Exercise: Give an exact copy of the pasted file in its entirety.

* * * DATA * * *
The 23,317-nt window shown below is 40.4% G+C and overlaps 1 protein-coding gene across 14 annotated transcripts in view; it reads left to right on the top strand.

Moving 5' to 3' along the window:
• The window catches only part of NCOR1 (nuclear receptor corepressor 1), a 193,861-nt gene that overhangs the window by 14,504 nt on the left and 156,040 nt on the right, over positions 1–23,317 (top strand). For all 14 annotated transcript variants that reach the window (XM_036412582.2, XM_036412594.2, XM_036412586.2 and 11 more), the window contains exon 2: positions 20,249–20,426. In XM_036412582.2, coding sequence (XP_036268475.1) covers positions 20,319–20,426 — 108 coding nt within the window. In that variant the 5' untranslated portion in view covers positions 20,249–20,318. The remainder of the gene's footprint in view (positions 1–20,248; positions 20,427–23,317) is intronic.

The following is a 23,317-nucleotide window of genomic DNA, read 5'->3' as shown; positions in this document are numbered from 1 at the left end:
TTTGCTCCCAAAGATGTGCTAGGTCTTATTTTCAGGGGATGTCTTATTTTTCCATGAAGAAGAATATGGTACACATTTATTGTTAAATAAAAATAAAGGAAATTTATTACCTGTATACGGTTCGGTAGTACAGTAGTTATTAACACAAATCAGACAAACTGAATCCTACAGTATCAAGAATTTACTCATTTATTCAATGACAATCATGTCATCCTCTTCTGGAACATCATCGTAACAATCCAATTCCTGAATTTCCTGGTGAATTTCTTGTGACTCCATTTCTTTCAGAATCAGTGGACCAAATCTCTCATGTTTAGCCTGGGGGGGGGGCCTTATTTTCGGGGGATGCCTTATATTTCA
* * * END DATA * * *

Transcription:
The 23,317-nt window shown below is 40.4% G+C and overlaps 1 protein-coding gene across 14 annotated transcripts in view; it reads left to right on the top strand.

Moving 5' to 3' along the window:
• The window catches only part of NCOR1 (nuclear receptor corepressor 1), a 193,861-nt gene that overhangs the window by 14,504 nt on the left and 156,040 nt on the right, over positions 1–23,317 (top strand). For all 14 annotated transcript variants that reach the window (XM_036412582.2, XM_036412594.2, XM_036412586.2 and 11 more), the window contains exon 2: positions 20,249–20,426. In XM_036412582.2, coding sequence (XP_036268475.1) covers positions 20,319–20,426 — 108 coding nt within the window. In that variant the 5' untranslated portion in view covers positions 20,249–20,318. The remainder of the gene's footprint in view (positions 1–20,248; positions 20,427–23,317) is intronic.

The following is a 23,317-nucleotide window of genomic DNA, read 5'->3' as shown; positions in this document are numbered from 1 at the left end:
TTTGCTCCCAAAGATGTGCTAGGTCTTATTTTCAGGGGATGTCTTATTTTTCCATGAAGAAGAATATGGTACACATTTATTGTTAAATAAAAATAAAGGAAATTTATTACCTGTATACGGTTCGGTAGTACAGTAGTTATTAACACAAATCAGACAAACTGAATCCTACAGTATCAAGAATTTACTCATTTATTCAATGACAATCATGTCATCCTCTTCTGGAACATCATCGTAACAATCCAATTCCTGAATTTCCTGGTGAATTTCTTGTGACTCCATTTCTTTCAGAATCAGTGGACCAAATCTCTCATGTTTAGCCTGGGGGGGGGGCCTTATTTTCGGGGGATGCCTTATATTTCA